Dana Perino writes, “Every July, I get an uneasy feeling — like something is missing — but I can’t quite put my finger on it. And then, around July 12th, it hits me. This is the season when Tony Snow died, and this year marks the tenth anniversary of his passing. ”
She offers five lessons she learned from him.
I remember listening to Tony’s radio show before Brian Kilmeade took over. When he decided to accept the position as George W. Bush’s press secretary, he hoped he could steer White House policy a bit, but that wasn’t nearly the opportunity he had hoped for.
As Perino says, he was a good man in many ways, the kind of man you want in public offices, be they media or government.
The stars of the new heist release Ocean’s 8 (are the estates of Frank, Dean, and the boys still making money on this?) aren’t wild about critical reaction to their film.
Cate Blanchett said, “A studio can support a film and it’s the invisible faces on the internet, and often male reviewers, who can view it through a prism of misunderstanding.” I gather that means they don’t like it because they don’t get it because they’re men. Sandra Bullock followed up, “It would be nice if reviewers reflected who the film is for, like children should review children’s films, not a 60-year-old man. I guess his opinion would be kind of skewed.”
And if children were the driving forces behind children’s movies, it wouldn’t be long before all we’d have is Axe Cop. May I remind our studio audience that Milne first wrote Winnie the Pooh when he was 44 years old?
But the stars are talking about critics, not producers or directors, on which point Alissa Wilkinson replies to say critics aren’t being paid to support films. They are paid to write essays (sometimes works of art in themselves) about the movies they watch. With many reviews of one movie, you’ll want a diversity of perspectives, because that makes for better reading and understanding in general.
In short, a good critic develops a large capacity for imagination. They can’t know what it would be like to see the movie as someone other than themselves. But the good critic tries very hard to put themselves in those shoes anyhow, especially when they detect that the movies’ target audience will be someone other than themselves.
That’s very different than saying a movie wasn’t meant for you, so we don’t want your professional review possibly prevent our target audience from watching what we made. As Wilkinson points out, most studios want to attract a wide audience in order to make money on a single film. Discounting someone’s opinion because he’s not the right type of person doesn’t help.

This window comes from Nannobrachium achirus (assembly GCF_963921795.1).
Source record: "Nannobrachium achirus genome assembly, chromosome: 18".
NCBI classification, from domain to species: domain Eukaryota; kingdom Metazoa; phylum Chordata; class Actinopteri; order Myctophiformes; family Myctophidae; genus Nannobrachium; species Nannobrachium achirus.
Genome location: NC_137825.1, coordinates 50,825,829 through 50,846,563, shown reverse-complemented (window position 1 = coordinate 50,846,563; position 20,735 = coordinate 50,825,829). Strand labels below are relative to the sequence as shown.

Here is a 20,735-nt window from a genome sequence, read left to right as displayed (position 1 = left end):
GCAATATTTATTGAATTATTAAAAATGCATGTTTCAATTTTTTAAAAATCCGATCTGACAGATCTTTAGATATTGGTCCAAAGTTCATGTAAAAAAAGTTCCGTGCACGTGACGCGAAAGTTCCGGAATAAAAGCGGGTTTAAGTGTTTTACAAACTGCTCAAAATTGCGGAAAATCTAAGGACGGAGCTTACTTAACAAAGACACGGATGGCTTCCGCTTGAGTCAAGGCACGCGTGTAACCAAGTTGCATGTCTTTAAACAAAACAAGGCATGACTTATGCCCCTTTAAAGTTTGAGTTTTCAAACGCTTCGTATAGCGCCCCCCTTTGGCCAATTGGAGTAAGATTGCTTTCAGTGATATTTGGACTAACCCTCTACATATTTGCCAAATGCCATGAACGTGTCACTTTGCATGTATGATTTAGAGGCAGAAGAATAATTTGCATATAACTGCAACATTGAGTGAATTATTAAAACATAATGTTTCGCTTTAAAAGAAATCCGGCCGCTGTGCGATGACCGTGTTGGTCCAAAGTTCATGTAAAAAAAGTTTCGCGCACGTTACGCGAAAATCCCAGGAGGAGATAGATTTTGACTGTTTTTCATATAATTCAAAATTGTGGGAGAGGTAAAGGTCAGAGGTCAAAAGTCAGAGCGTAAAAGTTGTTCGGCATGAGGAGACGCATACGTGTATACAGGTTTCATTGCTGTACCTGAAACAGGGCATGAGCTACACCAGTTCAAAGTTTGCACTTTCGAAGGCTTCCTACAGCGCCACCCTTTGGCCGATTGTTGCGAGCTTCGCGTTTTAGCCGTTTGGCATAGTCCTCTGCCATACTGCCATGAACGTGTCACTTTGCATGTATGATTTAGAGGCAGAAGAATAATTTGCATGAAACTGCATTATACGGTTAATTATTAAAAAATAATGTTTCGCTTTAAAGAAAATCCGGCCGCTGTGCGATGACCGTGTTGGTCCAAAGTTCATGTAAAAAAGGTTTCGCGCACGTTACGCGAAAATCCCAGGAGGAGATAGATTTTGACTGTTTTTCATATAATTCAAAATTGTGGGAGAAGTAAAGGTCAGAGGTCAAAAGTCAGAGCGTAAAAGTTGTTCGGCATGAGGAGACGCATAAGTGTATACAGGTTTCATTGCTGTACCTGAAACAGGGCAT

Meredith, the publisher behind Southern Living, Better Homes & Gardens, People, SI, Real Simple, and a host of other lifestyle magazines, has purchased Time, Inc. for a few Manhattan dinners shy of $3 billion. The NY Times has an oral history, and I think we might have had an awful time working there, not that I would have ever been hired to begin with. (via Prufrock News)
Albert Kim: “It was very clear that the internet was going to be a huge part of the future of media. But for most of the time I was there, people treated it as a nuisance. It was a problem to be solved, not an opportunity.”
Bethany McLean: “I remember sitting next to Jeff Bewkes, the CEO of Time Warner, at an internal Time Inc. event that was celebrating journalists. And he asked what I had done before Fortune, and I said, ‘Oh, I worked at Goldman.’ And he looked at me like, why would I leave that to do this? And I thought, Uh-oh, it’s over.”
It’s a truth universally acknowledged by those who don’t let sentiment cloud their thinking that the newspaper’s time will soon pass—except for rare titles like the New York Times and a few others that can attract national audiences. “The old model of a general-purpose newspaper fit the industrial age when advertisers needed mass audiences to sell the products of mass production. But the marketplace no longer supports the model of a few messages to many people. Now it is many messages, each to a few people,” Meyer tells me via email.
Jack Shafer reviews the common story told of a newspaper’s death and how it may be the other way around. He notes the warning signs of the death of this medium have been issued as early as 1976. (via Prufrock News)